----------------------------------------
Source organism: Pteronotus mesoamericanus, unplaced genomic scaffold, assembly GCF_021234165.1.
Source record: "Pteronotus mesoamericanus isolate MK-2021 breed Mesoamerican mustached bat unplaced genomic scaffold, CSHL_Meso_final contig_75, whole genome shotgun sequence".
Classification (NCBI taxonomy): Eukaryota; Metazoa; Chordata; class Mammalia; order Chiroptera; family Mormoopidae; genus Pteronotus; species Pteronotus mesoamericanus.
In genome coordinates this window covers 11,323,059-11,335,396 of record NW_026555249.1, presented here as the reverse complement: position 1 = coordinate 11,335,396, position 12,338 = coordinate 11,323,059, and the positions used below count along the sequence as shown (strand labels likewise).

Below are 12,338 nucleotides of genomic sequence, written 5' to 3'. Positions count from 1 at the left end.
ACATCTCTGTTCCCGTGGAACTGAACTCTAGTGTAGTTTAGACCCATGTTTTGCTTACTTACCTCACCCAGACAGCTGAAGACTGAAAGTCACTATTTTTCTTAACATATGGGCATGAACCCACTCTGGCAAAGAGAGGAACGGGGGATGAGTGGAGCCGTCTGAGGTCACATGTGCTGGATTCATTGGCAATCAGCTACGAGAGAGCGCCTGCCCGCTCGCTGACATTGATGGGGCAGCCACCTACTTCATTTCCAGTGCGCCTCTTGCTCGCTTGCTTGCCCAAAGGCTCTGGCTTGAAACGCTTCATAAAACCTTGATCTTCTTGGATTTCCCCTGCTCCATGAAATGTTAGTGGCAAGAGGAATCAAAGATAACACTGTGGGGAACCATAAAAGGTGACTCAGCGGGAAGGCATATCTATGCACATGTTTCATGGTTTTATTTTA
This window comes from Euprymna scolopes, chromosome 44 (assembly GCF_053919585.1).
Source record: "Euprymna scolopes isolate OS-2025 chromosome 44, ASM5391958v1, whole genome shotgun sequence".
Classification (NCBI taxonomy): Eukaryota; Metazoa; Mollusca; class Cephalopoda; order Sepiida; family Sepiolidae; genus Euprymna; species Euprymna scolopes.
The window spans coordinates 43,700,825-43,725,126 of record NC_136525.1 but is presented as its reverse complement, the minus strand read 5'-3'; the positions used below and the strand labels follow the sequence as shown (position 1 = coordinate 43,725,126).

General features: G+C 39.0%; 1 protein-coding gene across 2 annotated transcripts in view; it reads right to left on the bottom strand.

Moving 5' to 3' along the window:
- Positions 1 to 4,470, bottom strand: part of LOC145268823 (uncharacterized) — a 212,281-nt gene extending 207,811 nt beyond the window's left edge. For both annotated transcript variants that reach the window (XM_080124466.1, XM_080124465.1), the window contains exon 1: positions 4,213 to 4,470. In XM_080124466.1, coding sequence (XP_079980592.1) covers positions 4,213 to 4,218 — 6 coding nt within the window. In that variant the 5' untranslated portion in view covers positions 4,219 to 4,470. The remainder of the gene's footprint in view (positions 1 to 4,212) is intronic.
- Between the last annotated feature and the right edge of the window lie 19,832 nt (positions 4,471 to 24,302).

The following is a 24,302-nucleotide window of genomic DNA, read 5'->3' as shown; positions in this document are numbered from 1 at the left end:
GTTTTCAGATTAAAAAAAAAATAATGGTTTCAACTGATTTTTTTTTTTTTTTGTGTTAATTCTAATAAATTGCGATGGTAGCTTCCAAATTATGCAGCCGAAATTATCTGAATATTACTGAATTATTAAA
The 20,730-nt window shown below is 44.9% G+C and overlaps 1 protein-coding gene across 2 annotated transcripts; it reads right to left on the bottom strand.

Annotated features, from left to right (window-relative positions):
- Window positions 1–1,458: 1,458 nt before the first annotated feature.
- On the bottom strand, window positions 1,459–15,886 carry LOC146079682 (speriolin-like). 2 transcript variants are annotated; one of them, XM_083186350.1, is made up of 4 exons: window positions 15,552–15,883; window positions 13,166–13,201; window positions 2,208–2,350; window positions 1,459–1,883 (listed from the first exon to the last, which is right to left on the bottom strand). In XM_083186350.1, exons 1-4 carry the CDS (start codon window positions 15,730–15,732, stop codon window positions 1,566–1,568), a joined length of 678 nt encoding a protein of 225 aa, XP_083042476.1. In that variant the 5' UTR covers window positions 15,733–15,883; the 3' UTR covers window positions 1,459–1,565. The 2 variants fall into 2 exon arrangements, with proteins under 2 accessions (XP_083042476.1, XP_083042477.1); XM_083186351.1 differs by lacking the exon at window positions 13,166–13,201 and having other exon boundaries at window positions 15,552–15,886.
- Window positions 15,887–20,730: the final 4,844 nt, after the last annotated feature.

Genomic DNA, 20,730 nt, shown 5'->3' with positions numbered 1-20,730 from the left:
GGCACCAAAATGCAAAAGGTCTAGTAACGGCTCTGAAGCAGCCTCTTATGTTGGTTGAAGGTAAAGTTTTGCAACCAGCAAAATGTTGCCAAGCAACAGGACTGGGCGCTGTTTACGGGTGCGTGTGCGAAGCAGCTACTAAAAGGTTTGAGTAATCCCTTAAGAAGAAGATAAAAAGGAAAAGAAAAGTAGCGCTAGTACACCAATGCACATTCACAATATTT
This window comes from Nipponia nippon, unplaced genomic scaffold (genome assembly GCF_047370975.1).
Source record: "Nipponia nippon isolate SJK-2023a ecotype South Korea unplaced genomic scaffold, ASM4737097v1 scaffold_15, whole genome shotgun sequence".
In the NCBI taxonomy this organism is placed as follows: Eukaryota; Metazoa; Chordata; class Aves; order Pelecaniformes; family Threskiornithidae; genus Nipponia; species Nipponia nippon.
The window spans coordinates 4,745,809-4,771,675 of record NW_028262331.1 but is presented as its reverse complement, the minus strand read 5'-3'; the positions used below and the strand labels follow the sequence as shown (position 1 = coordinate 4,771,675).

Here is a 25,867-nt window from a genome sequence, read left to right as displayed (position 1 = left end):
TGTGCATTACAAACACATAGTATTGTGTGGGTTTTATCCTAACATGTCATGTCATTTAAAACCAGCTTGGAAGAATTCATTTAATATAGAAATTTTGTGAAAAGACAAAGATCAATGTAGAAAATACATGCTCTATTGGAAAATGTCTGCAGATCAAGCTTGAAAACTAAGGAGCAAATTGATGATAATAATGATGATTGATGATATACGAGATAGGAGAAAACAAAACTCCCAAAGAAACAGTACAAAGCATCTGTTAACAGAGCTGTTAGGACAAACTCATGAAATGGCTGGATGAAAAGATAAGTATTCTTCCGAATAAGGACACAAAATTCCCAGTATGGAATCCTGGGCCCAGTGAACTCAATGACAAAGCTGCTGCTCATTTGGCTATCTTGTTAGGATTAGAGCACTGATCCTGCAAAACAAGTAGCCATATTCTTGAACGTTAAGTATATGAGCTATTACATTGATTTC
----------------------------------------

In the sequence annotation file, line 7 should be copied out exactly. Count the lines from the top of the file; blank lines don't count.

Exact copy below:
This window comes from Euprymna scolopes, chromosome 44 (assembly GCF_053919585.1).